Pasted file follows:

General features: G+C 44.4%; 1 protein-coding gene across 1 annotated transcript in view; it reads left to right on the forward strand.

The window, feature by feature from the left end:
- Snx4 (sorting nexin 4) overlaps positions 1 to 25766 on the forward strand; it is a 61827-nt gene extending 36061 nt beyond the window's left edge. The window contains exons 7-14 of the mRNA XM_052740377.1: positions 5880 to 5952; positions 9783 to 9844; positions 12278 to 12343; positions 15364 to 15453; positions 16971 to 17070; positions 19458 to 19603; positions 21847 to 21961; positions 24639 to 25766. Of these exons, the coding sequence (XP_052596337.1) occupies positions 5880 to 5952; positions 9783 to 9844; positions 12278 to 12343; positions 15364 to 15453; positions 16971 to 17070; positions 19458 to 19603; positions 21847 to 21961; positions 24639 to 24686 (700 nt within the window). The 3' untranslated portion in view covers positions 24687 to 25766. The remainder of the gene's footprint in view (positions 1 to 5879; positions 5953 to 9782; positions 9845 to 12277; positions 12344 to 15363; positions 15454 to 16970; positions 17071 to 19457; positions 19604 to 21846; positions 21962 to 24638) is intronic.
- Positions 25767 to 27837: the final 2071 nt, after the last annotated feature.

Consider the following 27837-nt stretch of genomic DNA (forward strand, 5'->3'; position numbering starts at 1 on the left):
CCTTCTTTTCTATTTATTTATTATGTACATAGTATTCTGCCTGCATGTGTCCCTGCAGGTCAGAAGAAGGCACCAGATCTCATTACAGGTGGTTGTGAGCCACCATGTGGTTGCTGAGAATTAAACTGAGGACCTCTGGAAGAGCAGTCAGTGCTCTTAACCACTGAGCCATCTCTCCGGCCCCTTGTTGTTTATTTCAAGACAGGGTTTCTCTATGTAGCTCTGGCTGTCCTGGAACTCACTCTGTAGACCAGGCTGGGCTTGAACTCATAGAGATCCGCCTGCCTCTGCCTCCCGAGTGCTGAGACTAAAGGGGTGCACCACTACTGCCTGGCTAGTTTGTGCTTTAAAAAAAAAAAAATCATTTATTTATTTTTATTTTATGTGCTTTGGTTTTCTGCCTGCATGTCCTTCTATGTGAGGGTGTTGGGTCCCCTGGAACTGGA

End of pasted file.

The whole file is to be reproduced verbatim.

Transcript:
General features: G+C 44.4%; 1 protein-coding gene across 1 annotated transcript in view; it reads left to right on the forward strand.

The window, feature by feature from the left end:
- Snx4 (sorting nexin 4) overlaps positions 1 to 25766 on the forward strand; it is a 61827-nt gene extending 36061 nt beyond the window's left edge. The window contains exons 7-14 of the mRNA XM_052740377.1: positions 5880 to 5952; positions 9783 to 9844; positions 12278 to 12343; positions 15364 to 15453; positions 16971 to 17070; positions 19458 to 19603; positions 21847 to 21961; positions 24639 to 25766. Of these exons, the coding sequence (XP_052596337.1) occupies positions 5880 to 5952; positions 9783 to 9844; positions 12278 to 12343; positions 15364 to 15453; positions 16971 to 17070; positions 19458 to 19603; positions 21847 to 21961; positions 24639 to 24686 (700 nt within the window). The 3' untranslated portion in view covers positions 24687 to 25766. The remainder of the gene's footprint in view (positions 1 to 5879; positions 5953 to 9782; positions 9845 to 12277; positions 12344 to 15363; positions 15454 to 16970; positions 17071 to 19457; positions 19604 to 21846; positions 21962 to 24638) is intronic.
- Positions 25767 to 27837: the final 2071 nt, after the last annotated feature.

Consider the following 27837-nt stretch of genomic DNA (forward strand, 5'->3'; position numbering starts at 1 on the left):
CCTTCTTTTCTATTTATTTATTATGTACATAGTATTCTGCCTGCATGTGTCCCTGCAGGTCAGAAGAAGGCACCAGATCTCATTACAGGTGGTTGTGAGCCACCATGTGGTTGCTGAGAATTAAACTGAGGACCTCTGGAAGAGCAGTCAGTGCTCTTAACCACTGAGCCATCTCTCCGGCCCCTTGTTGTTTATTTCAAGACAGGGTTTCTCTATGTAGCTCTGGCTGTCCTGGAACTCACTCTGTAGACCAGGCTGGGCTTGAACTCATAGAGATCCGCCTGCCTCTGCCTCCCGAGTGCTGAGACTAAAGGGGTGCACCACTACTGCCTGGCTAGTTTGTGCTTTAAAAAAAAAAAAATCATTTATTTATTTTTATTTTATGTGCTTTGGTTTTCTGCCTGCATGTCCTTCTATGTGAGGGTGTTGGGTCCCCTGGAACTGGA